‘Low Road West’ Review

Low Road West #1 of 5 (7 out of 10) Written by Phillip Kennedy Johnson; Illustrated by Flaviano, Colored by Miquel Muerto; Lettered by Jim Campbell; Published by BOOM! Studios; in stores September 12

Low Road West begins like just another post-apocalypse story set in the United States. From the first panel it’s clear the country is in a bad way. A re-purposed school bus traverses a dusty, empty road. A freeway sign shows the distance to the next two major cities; Amarillo – 166 miles, Albuquerque – 452. Amarillo has been crossed out with red paint, no longer there.


Inside the bus are five children, members of the Refugee Relocation Program, and their driver, on their way to San Francisco. An automated recording announces enemy threat level green, air toxicity level orange, and tells them not to leave the vehicle and to trust no one. Not even fellow passengers.

Soon, they have no choice. The bus jerks to a stop, out of gas. The driver steps outside, pulls a bike from the under-bus storage compartment and leaves without a word.

With no transportation, no chaperone, and no idea what to do, the situation for these kids is bad and it’s about to get worse. The world outside, on the Low Road West, is toxic and dead. Crops are decimated, infrastructure is gone, and dust storms sweep over increasingly large swaths of desert. Not to mention roaming groups of violent raiders, deserters from the military scraping out an existence any way they can. And that’s only the ordinary threats.

Low Road West promises to breathe new life into a genre that’s been beaten to death.

Whatever has happened to the land has made it… weirder. The group encounters a mechanical bird and animal corpses in an advanced state of decay that lift to their feet and walk again at a touch. And, when the dust moves in, a house emerges that wasn’t there before, then an entire town.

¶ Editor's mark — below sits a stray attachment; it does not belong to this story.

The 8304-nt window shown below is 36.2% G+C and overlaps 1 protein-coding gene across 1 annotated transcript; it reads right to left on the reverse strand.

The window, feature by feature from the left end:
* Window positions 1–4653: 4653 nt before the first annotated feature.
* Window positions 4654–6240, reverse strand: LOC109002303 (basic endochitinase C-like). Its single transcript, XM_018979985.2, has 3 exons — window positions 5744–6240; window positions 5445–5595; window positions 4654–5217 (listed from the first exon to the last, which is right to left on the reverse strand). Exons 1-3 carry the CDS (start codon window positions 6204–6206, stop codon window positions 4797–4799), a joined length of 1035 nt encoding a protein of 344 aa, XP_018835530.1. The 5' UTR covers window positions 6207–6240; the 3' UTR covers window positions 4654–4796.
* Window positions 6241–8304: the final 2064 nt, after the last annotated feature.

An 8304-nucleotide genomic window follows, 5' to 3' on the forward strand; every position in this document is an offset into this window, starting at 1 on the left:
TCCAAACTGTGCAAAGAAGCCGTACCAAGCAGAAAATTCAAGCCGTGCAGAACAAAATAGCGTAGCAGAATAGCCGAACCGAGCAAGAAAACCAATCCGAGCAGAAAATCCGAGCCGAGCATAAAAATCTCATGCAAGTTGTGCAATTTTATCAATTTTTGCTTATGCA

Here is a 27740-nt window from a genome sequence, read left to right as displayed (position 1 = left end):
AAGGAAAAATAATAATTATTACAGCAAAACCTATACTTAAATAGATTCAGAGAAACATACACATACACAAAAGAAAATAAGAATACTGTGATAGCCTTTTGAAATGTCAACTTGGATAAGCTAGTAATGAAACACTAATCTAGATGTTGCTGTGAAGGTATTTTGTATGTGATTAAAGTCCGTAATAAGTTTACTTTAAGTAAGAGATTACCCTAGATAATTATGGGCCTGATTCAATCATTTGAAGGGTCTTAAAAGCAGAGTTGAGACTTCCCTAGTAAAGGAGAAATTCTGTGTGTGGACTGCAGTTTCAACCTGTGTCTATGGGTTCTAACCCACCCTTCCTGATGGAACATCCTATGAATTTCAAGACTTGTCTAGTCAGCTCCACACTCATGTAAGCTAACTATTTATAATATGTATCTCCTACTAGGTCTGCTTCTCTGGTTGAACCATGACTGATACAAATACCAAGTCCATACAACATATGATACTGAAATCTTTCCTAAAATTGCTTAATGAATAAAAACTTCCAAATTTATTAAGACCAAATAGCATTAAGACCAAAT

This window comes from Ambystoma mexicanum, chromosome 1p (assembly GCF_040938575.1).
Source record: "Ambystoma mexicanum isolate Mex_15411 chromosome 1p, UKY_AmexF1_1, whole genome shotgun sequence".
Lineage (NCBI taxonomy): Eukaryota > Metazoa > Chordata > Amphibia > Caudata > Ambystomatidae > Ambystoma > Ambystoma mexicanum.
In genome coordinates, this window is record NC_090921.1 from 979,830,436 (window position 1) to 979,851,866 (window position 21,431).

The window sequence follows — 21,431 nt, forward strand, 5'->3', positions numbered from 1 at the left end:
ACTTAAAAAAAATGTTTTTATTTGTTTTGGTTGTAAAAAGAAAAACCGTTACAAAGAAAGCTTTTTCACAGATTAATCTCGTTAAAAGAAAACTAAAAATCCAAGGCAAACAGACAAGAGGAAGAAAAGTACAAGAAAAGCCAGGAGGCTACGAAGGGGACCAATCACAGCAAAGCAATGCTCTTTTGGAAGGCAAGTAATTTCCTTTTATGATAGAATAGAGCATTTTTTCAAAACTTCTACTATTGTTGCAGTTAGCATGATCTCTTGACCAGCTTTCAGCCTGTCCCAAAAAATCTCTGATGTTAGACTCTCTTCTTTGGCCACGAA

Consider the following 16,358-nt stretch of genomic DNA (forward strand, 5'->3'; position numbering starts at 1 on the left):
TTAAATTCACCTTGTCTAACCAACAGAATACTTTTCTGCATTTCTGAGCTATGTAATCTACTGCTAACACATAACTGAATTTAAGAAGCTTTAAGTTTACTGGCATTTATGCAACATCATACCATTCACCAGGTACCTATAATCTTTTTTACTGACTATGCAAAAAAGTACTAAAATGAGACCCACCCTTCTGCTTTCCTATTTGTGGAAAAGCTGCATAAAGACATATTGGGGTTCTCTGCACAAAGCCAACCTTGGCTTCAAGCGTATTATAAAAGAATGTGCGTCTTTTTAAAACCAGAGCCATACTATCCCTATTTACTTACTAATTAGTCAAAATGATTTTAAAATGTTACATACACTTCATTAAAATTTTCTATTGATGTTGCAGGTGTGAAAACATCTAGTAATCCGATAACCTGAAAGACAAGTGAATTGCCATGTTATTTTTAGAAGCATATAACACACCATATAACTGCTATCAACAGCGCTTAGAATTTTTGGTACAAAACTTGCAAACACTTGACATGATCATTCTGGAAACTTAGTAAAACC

Something strange is happening on the Low Road West and if these five kids have any chance of surviving it, they’ll have to start trusting each other.


Phillip Kennedy plants the seeds of a narrative, in issue one of what is to be a five issue story arc, of a suitably interesting tale. While the apocalyptic story type has been done ad nauseum, Kennedy presents a story that’s more fantasy than horror. Low Road West promises to breathe new life into a genre that’s been beaten to death.

Flaviano’s art is charming when it needs to be, showing innocence in the eyes of children left to their own devices in a world gone to rot, and visceral when the story calls for it. The image a child gently petting the nose of an animal whose eyes are rotted and whose intestines are spilling out, is particularly haunting.

It’s unfortunate that Low Road West is slated for just five issues, while a well-told short tale isn’t a bad thing, there’s surely the potential for a lot of story in the world this team has put together. I can’t wait to see where it goes.

Low Road West hits store shelves September 12.